Magazine article American Theatre

Howard Stein: 1922-2012

Magazine article American Theatre

Howard Stein: 1922-2012

Article excerpt

* Howard Stein, first permanent chair of the Oscar Hammerstein II Center for Theatre Studies and head of the playwriting program at Columbia University, died in October. He retired from Columbia in 1991, and is still noted as one of the most important playwriting teachers of the past half-century.

In 1991 I had the unenviable task of replacing Stein as chair of the Hammerstein Center--unenviable because he was, in truth, irreplaceable. Howard was sui generis and a force of nature with a passion for theatre that he exuded in everything he said and did. His energy and fervor was reminiscent of Harold Clurman and that whole generation from what Clunnan termed the "fervent years." I know of few people today who are as unreservedly enthusiastic about the theatre as Stein was, and virtually no one who expresses that enthusiasm with such zeal. His importance, of course, was his position as one of the most important and influential teachers of playwriting of his time, having mentored several generations of writers at Iowa, Yale (where he was also associate dean of the School of Drama) and Columbia--playwrights who have gone on to shape the American theatre.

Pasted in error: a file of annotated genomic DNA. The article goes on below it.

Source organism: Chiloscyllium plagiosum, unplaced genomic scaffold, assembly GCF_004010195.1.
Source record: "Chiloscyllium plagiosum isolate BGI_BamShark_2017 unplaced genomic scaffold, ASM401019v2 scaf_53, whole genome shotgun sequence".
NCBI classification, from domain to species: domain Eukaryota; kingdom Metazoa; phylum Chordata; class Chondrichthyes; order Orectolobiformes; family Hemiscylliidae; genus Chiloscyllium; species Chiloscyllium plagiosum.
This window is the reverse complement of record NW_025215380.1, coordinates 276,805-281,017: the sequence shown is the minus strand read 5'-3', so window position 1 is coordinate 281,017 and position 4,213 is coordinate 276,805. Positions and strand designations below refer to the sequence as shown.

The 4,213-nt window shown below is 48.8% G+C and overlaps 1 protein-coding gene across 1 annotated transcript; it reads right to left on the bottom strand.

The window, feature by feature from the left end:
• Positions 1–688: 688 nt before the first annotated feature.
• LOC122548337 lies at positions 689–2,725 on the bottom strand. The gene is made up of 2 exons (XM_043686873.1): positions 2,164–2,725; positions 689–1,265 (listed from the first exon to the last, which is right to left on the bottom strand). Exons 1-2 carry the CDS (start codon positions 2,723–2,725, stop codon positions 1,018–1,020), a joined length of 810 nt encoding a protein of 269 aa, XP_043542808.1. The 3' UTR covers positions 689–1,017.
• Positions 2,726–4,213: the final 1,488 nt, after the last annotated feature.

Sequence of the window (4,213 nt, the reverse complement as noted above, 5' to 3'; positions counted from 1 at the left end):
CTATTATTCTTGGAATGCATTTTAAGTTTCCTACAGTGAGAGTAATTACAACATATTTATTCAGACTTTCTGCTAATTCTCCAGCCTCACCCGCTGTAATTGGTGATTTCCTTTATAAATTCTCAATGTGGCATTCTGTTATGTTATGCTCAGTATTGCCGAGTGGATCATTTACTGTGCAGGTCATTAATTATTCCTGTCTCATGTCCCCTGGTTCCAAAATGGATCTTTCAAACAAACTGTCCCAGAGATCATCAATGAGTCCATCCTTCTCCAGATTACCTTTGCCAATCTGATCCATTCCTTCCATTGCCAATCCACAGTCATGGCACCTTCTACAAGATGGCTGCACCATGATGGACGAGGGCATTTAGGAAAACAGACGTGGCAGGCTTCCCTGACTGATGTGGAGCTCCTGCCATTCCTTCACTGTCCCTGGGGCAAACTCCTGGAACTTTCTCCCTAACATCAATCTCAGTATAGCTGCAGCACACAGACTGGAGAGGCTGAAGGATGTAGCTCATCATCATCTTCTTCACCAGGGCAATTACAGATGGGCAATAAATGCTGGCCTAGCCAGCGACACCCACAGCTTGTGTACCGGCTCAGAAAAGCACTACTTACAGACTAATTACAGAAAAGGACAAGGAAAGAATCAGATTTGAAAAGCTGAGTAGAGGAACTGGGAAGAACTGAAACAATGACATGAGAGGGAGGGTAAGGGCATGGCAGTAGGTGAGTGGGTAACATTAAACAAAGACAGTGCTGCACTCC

At Columbia, Howard helped resurrect the Theatre Division from the ashes, as it were. Almost entirely eliminated at the start of the 1970s, theatre was nurtured back to life by Bernard Beckerman, and then through the 1980s Howard Stein built it back into a program with a national reputation. He worked with limited resources and support and was known to joke on occasion that it was called the Hammerstein Center because its purpose was to "hammer Stein." But Howard made up for the institutional shortcomings with a personal commitment to every one of his students--in whom he took enormous pride.

Until a few years ago, when he could no longer travel, Howard would be on campus at least once a semester, often more, participating in a range of activities, and he would always stop by to bring me and others up to date on the work and accomplishments of alumni. …

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